Francis Barnard goes to Spain, when he hears his sister Elizabeth has died. Her husband Nicholas Medina, the son of the brutest torturer of the Spanish Inquisition, tells him she has died ... See full summary »
The evil Prince Prospero is riding through the Catania village when he sees that the peasants are dying of Red Death plague. Prospero asks to burn down the village and he is offended by the villagers Gino and his father-in-law Ludovico. He decides to kill them, but Gino's wife, the young and beautiful Francesca, begs for the lives of her husband and her father and Prospero brings them alive to his castle expecting to corrupt Francesca. Propero worships Satan and invites his noble friends to stay in his castle that is a shelter of depravity against the plague. When Prospero invites his guests to attend a masked ball, he sees a red hooded stranger and he believes that Satan himself has attended his party. But soon he learns who his mysterious guest is. Written by
Claudio Carvalho, Rio de Janeiro, Brazil
Roger Corman and Daniel Haller were able to make this film look more opulent than earlier productions by using the sets left from Becket (1964). The two movies also share one actor: David Weston, who plays Gino here, played Brother John in "Becket". See more »
When Francesca (Jane Asher) wakes up there is a green candle on the bedside table that she uses to light her way. Despite the heavy wind blowing in from the open balcony the candle doesn't blowout. See more »
[after Gino has been ordered to be removed from the castle]
Prince Prospero let me go with him.
You , oh no my dear I couldn't bear to think of... No
[to the crowd]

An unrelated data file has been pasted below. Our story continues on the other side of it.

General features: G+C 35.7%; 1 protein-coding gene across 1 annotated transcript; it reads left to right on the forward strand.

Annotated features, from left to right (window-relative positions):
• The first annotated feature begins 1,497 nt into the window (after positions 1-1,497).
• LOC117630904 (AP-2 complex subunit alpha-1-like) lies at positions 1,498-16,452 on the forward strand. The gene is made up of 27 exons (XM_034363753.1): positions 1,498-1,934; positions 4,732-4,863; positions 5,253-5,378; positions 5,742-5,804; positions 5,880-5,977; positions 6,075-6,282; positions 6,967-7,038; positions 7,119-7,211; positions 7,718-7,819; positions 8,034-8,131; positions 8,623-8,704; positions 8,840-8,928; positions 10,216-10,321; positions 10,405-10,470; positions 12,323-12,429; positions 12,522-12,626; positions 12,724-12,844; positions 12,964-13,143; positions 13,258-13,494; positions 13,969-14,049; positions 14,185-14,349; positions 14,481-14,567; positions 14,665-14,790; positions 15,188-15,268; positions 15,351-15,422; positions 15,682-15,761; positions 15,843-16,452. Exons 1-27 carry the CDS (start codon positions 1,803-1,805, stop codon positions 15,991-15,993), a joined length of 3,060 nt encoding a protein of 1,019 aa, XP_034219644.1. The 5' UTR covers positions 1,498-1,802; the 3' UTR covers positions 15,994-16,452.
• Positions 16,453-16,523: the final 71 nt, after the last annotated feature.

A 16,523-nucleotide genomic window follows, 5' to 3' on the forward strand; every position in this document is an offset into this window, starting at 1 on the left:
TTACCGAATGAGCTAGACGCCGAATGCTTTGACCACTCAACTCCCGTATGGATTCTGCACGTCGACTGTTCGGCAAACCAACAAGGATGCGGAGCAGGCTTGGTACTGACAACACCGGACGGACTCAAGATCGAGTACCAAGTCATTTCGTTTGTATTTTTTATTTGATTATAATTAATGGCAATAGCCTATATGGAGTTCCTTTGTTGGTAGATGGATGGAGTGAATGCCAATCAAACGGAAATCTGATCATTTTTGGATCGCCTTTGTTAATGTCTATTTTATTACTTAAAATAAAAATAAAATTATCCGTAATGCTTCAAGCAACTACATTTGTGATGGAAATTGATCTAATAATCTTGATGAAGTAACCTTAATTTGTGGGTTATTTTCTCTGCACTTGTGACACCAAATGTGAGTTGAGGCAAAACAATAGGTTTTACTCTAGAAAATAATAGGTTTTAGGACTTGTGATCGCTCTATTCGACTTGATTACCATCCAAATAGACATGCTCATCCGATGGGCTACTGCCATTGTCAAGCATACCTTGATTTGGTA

you will go to your rooms now and prepare for the masque, you will not appear in your costumes until... midnight.
[turns to see Francesca following him]
Why do you follow me?
Bring Gino back and I will do whatever you wish.
You would destroy yourself for him?
[...] See more »
"And Darkness and Decay and the Red Death held illimitable dominion over all."- the final line of the original Poe story. See more »
A brilliant tale of `intellectual' evil. Probably Corman's finest achievement!
Who ever said Roger Corman is a no-good director, only capable of shooting sleazy quickies??? All the amateur-critics who live by this statement should urgently watch `The Masque of the Red Death' and reconsider. True, Corman depended on a magnificent and professional crew here.but it remains his achieving mostly. First and foremost, the most thrilling Edgar Allen Poe short story sets the right tone. Out of his entirely brilliant oeuvre, this fable is probably the most horrifying one. The over-talented Charles Beaumont adapted this into a compelling and intense script and the wholesome is wonderfully cinematographed by Nicolas Roeg. The same Roeg who went on making cool movies himself like `Don't Look Now' or `Track 29' to only name a few.Last but certainly not least, the legendary Vincent Price gives away one of the most stunning performances in his rich career.
The Masque of the Red Death is the greatest and most ambitious film in Corman's Poe cycle and therefore it should get all the credit and praising it can possibly get. The atmosphere this film breathes is the most horrifying one I ever witnessed and the fable's theme is pure terror! Vincent Price is the absolute top as the wealthy servant of Satan who thinks his safely locked away in his castle while the plague of the Red Death crosses through the countryside.killing all the poor villagers. Inside the walls of his ghoulish castle (with the scariest cellars you'll ever see), Price entertains a group of rich and spoiled bastards by thinking up diabolical games and throwing eccentric parties. He's convinced that Satan protects him and that the plague of the Red Death can't do any harm. `The Masque of Red Death' does something here that is practically unique! There where all other horror movies can't fulfill in telling a satanic tale without showing a huge amount of bloodshed, Corman's film achieves this effect easily thanks to its atmosphere, its intelligent structure and side plots, the costumes and scenery and the beautiful use of colors. There's a genius scene in which a possessed Hazel Court walks from chamber to chamber.each of them shown in a different color. In short.The Masque of Red Death belongs to the absolute top of horror cinema ever! One of the most fascinating films of the sixties and the ideal proof that horror will never see highlights like this anymore.
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